Camels are the key to Isaac’s marriage in this week’s Torah portion, Chayyei Sarah (“the life of Sarah”), so called because it opens with the death of Isaac’s mother, Sarah.
Isaac does not pick out his own wife. When he turns 40—a good time for a man to marry, by Torah standards—his father, Abraham, orders his steward to find Isaac a wife. Isaac is not present, and as far as we know, the father and son are not on speaking terms. In last week’s Torah portion, Vayeira, Isaac let his father bind him on an altar as a sacrifice for God. An angelic voice stopped Abraham when his knife touched his son’s throat. After sacrificing a ram instead, Abraham left the hilltop alone. Isaac is missing from the story for a while; he does not even appear at his mother’s funeral. Only in this week’s portion do we learn that he is living in a remote and isolated spot south of Beer-sheva, near Beer-lachai-Roi, “Well of the Living One Who Sees Me”. (See my earlier post, Chayyei Sarah: A Holy Place.)
Nevertheless, Abraham sends off his steward to make a match for his missing son, stipulating only that the woman must come from his own extended family in Charan (the Aramaean town Abraham left 65 years before), and that she must be willing to move to Canaan.
The steward selects ten of Abraham’s riding camels, some treasures for his own pack, and some servants to lead the camels. (In the world of the Hebrew Bible, the only people who ride camels or donkeys are women, children, and disabled men.) The camels and men walk all the way to Charan.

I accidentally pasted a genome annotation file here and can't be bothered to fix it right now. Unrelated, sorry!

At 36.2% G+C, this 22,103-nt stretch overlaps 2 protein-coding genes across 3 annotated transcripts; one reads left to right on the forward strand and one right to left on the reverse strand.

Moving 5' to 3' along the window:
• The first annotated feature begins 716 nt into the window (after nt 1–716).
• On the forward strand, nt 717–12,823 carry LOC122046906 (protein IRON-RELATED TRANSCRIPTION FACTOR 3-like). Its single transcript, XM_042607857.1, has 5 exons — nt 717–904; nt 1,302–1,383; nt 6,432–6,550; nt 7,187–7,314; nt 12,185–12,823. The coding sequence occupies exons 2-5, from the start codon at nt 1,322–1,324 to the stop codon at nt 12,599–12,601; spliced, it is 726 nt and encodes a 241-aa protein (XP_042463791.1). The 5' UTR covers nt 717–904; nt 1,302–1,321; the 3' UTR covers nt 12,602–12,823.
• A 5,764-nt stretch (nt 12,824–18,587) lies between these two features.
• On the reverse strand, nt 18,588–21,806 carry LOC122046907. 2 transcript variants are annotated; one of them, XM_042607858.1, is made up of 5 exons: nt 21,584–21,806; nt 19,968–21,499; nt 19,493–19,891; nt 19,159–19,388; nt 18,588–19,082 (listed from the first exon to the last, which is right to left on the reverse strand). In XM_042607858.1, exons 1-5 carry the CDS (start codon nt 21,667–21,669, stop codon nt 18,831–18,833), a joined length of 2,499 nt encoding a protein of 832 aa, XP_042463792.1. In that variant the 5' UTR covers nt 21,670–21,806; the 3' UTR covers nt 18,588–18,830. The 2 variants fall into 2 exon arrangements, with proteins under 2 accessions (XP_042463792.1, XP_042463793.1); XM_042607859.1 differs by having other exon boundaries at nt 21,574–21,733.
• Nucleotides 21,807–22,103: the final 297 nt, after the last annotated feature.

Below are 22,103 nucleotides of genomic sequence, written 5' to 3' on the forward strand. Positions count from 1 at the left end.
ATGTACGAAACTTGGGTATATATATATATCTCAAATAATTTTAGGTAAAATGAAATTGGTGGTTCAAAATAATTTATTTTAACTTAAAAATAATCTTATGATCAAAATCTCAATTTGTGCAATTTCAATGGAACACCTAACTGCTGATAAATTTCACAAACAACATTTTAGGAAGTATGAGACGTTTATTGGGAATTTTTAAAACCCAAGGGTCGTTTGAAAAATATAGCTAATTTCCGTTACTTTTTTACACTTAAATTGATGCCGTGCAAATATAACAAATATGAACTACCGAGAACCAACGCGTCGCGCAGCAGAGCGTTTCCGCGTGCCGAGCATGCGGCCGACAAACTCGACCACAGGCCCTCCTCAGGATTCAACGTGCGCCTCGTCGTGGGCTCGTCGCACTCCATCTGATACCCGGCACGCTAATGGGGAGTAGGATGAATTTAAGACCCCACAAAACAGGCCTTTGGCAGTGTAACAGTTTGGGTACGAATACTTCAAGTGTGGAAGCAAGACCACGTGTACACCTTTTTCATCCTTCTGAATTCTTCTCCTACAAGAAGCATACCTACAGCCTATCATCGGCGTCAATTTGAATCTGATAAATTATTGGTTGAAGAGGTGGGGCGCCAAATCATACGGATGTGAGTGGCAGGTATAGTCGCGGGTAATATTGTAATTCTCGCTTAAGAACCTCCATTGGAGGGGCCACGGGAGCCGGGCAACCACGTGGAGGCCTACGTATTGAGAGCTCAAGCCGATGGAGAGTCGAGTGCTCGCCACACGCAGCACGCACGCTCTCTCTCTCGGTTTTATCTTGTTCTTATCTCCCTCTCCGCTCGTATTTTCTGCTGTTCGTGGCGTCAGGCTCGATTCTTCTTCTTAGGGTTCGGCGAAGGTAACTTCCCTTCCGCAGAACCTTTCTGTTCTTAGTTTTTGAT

And he made the gemalim kneel outside the city, toward the well of water, at evening time, the time when the women drawing water go out. (Genesis 24:11)
gemalim (גְמַלִּים) = dromedary (one-hump) camels. (The singular is gamal (גָּמָל). The verb from the same root, gamal (גָּמַל) = wean a child or ripen a fruit; repay someone in kind for good or evil actions.)
In the late 20th century, many scholars thought camels were not domesticated in the Middle East until after 1200 B.C.E. Since the Abraham stories are set in circa 2000 B.C.E., they considered the camels an anachronism. This opinion is now contested. For example, a rock carving in Upper Egypt dated to circa 2200 B.C.E. shows someone leading a camel on a rope.
In the Torah, Abraham first acquires camels in Egypt, as a gift from the pharaoh. Presumably the ten riding camels his steward takes are their descendants.
One reason the steward brings camels, as well as jewelry and fine clothing, is that camels are more impressive and expensive mounts than donkeys. A display of wealth would help to persuade the prospective bride’s family to let her emigrate to Canaan. But the steward has another reason. After the ten camels are kneeling by the well outside Charan, the steward prays to the god of Abraham:
Let it be the young woman to whom I say: Tilt, please, your jug so I may drink; and she says: Drink, and I will even give a drink to your gemalim—you have marked her out for your servant for Isaac… (Genesis 24:14)
By asking for this particular divine sign, Abraham’s servant is asking for more than his master did. The steward wants Isaac’s wife to be generous and hospitable, even to servants and animals, and even when it involves labor on her part.
And it happened before he finished speaking: hey! Rebecca, who was born to Betueil son of Milkah wife of Nachor brother of Abraham, went out, and her jug was on her shoulder. …and she went down to the spring and she filled her jug and she went up. (Genesis 24:15-16)
Wells in Mesopotamia and Canaan at that time were dug not only deep enough to reach a natural spring or underground river, but also wide enough to accommodate stairs. Water-drawers climbed down to the bottom to fill their jugs.
When Rebecca, Abraham’s great-niece, climbs back up, Eliezer calls to her: Let me sip, please, a little water from your jug. (Genesis 24:17)